In addition to the many positive experiences that dog owners have, there are also several that can be interpreted as negative or at least unwanted parts of the dog-owning experience. One of the most common “negative” issues when dealing with a dog is their tendency to bark.
In this blog, we’ll discuss why dogs bark, how to stop a dog from barking, and the benefits and drawbacks of using a training collar in dog barking training.
There is no single reason why dogs bark. In fact, there are many, which include barking as a warning sign, trying to get their owner’s attention, using it to instigate play, out of instinct or fear, and to drive another animal away. Not all barking is negative either, for example in the case of guard dogs, barking can be a helpful form of communication between you and your dog.
Believe it or not, researchers around the world have dedicated time and resources to discover what different dog’s barks might mean as well as how people interpret them.
According to the Hungarian Academy of Sciences, most people assume that “low-pitched vocalizations tend to indicate that a dog feels threatened or upset, whereas high-pitched sounds tend to mean a dog wants to engage with someone or something. However, long, high-pitched sounds might mean a dog is anxious or fearful.”
Whether or not we know what they’re trying to say, it is safe to say that most people accept that barking is a natural part of a dog’s DNA. In this case, the key to dealing with barking is to train a dog to respond to your commands to stop barking without squashing the impulse to bark altogether.
There are a number of different techniques to stop a dog from barking. Here we’ll list four of these and how to employ them.
One of the most reliable techniques for stopping a dog from barking is to simply ignore it. Yelling, touching your dog, or even talking to your dog when they’re barking rewards them, creating a feedback loop that you don’t want, and showing them that if they bark long enough, you will pay attention to them.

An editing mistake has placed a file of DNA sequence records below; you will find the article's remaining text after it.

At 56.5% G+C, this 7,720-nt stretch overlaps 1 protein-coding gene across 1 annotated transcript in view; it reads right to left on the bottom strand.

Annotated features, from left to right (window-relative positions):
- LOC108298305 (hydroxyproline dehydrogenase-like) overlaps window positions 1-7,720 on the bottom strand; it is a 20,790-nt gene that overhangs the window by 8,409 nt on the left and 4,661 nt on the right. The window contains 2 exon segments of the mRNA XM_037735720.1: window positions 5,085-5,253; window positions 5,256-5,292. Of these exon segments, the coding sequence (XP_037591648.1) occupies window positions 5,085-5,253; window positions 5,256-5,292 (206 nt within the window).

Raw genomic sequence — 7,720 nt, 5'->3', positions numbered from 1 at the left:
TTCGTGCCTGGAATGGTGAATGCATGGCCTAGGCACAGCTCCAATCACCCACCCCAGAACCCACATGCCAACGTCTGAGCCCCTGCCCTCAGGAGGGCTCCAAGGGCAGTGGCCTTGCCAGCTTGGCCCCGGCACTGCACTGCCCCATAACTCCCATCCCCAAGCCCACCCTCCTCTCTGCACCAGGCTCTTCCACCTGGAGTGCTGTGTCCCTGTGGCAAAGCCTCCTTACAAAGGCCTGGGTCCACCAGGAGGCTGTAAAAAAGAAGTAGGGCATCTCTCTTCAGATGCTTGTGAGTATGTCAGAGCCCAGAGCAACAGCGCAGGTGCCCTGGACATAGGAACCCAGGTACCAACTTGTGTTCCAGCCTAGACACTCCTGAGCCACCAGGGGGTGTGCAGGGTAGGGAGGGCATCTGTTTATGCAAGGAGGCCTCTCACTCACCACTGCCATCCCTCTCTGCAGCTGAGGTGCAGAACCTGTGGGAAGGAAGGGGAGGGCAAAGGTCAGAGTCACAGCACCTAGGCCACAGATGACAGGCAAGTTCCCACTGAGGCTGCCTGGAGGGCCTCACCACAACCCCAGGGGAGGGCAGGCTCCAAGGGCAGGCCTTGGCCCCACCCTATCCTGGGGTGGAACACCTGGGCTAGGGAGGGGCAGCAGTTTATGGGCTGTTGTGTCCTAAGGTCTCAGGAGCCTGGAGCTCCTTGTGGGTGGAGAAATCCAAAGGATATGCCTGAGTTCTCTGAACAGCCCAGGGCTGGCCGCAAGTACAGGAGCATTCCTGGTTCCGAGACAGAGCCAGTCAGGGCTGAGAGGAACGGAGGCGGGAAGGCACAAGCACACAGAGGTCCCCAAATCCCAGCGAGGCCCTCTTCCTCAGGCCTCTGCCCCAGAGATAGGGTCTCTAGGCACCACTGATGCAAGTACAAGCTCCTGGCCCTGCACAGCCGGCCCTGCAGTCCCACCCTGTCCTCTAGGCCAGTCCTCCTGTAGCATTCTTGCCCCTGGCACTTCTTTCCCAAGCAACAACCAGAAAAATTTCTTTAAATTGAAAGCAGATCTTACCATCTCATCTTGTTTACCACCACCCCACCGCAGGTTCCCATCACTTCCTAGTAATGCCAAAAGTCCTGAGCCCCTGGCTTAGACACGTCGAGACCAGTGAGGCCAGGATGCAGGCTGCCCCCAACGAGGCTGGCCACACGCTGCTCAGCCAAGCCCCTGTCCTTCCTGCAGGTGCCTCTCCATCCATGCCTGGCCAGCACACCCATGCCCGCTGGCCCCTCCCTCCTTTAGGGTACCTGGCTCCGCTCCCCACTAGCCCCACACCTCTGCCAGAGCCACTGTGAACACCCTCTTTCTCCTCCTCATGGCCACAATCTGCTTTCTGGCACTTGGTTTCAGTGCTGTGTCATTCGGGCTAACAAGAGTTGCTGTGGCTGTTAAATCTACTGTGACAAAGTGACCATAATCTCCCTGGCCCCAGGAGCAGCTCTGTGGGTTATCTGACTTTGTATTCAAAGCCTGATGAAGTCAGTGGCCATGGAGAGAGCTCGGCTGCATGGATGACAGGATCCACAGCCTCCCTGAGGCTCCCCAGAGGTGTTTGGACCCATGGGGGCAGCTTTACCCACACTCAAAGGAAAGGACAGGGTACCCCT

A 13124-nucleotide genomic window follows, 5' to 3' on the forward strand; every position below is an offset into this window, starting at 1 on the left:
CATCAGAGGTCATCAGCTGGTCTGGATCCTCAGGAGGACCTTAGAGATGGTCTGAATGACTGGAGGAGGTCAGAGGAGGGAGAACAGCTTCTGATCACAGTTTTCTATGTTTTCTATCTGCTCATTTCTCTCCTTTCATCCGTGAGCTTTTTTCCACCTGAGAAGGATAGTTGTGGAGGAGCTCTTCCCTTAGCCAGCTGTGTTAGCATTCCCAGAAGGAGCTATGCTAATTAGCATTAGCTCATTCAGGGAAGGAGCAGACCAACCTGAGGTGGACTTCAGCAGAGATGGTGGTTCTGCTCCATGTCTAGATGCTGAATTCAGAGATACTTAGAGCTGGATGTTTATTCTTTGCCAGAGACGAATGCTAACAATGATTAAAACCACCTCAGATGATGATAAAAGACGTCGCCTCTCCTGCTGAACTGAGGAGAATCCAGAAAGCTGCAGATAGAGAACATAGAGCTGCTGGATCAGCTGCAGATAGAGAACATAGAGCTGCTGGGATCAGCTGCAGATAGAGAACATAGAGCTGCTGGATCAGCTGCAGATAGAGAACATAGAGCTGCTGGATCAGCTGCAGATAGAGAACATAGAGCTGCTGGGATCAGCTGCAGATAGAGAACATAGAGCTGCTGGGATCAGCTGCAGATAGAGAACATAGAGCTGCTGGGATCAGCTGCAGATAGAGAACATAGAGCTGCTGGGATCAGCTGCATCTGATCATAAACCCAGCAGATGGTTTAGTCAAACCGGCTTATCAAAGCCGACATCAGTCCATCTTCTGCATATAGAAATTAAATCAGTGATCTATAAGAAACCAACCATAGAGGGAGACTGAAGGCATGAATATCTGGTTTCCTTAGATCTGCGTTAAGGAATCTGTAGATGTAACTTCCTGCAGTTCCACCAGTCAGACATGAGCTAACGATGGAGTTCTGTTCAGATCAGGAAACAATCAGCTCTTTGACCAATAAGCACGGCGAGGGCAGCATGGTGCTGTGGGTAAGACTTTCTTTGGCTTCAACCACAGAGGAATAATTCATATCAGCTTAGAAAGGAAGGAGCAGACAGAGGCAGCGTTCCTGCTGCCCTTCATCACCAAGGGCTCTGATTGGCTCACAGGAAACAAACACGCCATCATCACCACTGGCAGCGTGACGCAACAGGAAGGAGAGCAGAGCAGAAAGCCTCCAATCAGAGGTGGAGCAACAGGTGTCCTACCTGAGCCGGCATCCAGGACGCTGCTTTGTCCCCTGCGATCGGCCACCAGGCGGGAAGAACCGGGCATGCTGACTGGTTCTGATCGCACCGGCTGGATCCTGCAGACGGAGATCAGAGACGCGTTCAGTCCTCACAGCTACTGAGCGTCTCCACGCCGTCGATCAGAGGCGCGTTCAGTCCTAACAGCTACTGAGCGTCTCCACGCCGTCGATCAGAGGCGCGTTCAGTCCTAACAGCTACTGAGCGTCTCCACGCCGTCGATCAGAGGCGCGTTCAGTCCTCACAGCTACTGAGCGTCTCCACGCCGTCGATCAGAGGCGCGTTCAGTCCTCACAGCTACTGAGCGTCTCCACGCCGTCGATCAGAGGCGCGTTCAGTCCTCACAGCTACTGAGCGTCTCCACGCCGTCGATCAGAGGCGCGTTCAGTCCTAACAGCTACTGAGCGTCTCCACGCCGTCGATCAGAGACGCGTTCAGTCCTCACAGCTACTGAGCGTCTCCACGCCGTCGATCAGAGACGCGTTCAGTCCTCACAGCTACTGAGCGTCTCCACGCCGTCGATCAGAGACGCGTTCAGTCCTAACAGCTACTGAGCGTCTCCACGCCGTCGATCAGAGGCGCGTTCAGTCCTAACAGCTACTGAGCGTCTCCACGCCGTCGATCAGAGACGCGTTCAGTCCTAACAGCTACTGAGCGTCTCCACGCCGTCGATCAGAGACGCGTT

Instead, try ignoring them until they stop, and then once they’re finished, reward their silence with a treat.
Oddly enough, the first step to this technique is to teach your dog the “speak” command, by rewarding them after two or three barks with a treat. Once you’ve taught your dog to “speak” on command, then you can begin to teach them to be quiet, by rewarding them with a treat when they stop barking.
A dog will only bark when they’ve got nothing else to do. If you begin giving your dog commands that inhibit barking when they come across barking stimuli, you can break the association they have.
Here is an example of this technique:
If your dog barks when someone opens your front door, first teach them to “go to their place,” rewarding them with a treat when they do. Once they’ve learned the command for “going to their place,” try giving this command while you or someone else opens your front door. Give your dog a reward every time he does not respond to the door stimulus.
If you know what’s causing your dog to bark, you may be able to gradually desensitize them to it. For example, if your dog responds to other dogs’ presence by barking, try having a friend bring their dog over for training. When your dog sees the other dog, feed him/her treats until the other dog has disappeared from view.
This technique may take several weeks to master, so be patient.
There are several schools of thought when it comes to dog training, some of which are strongly opposed to negative reinforcement and others which see the benefits. The debate is an interesting and ongoing one.
Psychologically speaking, “positive punishment” refers to the application of punishment, rather than the withdrawal of a stimulus. In other words, when a parents scolds their child for behavior that they don’t approve of, they are applying the concept of positive punishment. The same theory can apply to dogs.
One of the positive punishment methods that have been developed to help train a dog to stop barking is the training collar. Simply put, a training collar administers mild electric shocks through electrodes which make contact with the skin.
Training collars are designed to give “corrections” when they sense a dog beginning to bark or howl. These corrections usually consist of a low-current shock, often accompanied by an audible tone.
Some common arguments against the use of training collars are that not only do they cause pain and stress in the dog, they can easily be abused or used incorrectly, but there are equally effective and more humane training methods that employ positive rather than negative reinforcement.
If you decide that it’s time to do something about your dog’s excessive barking, it’s recommended that you consult a professional trainer before attempting the training. If you do decide that a training collar is the best option for you and your dog, make sure you use it with caution.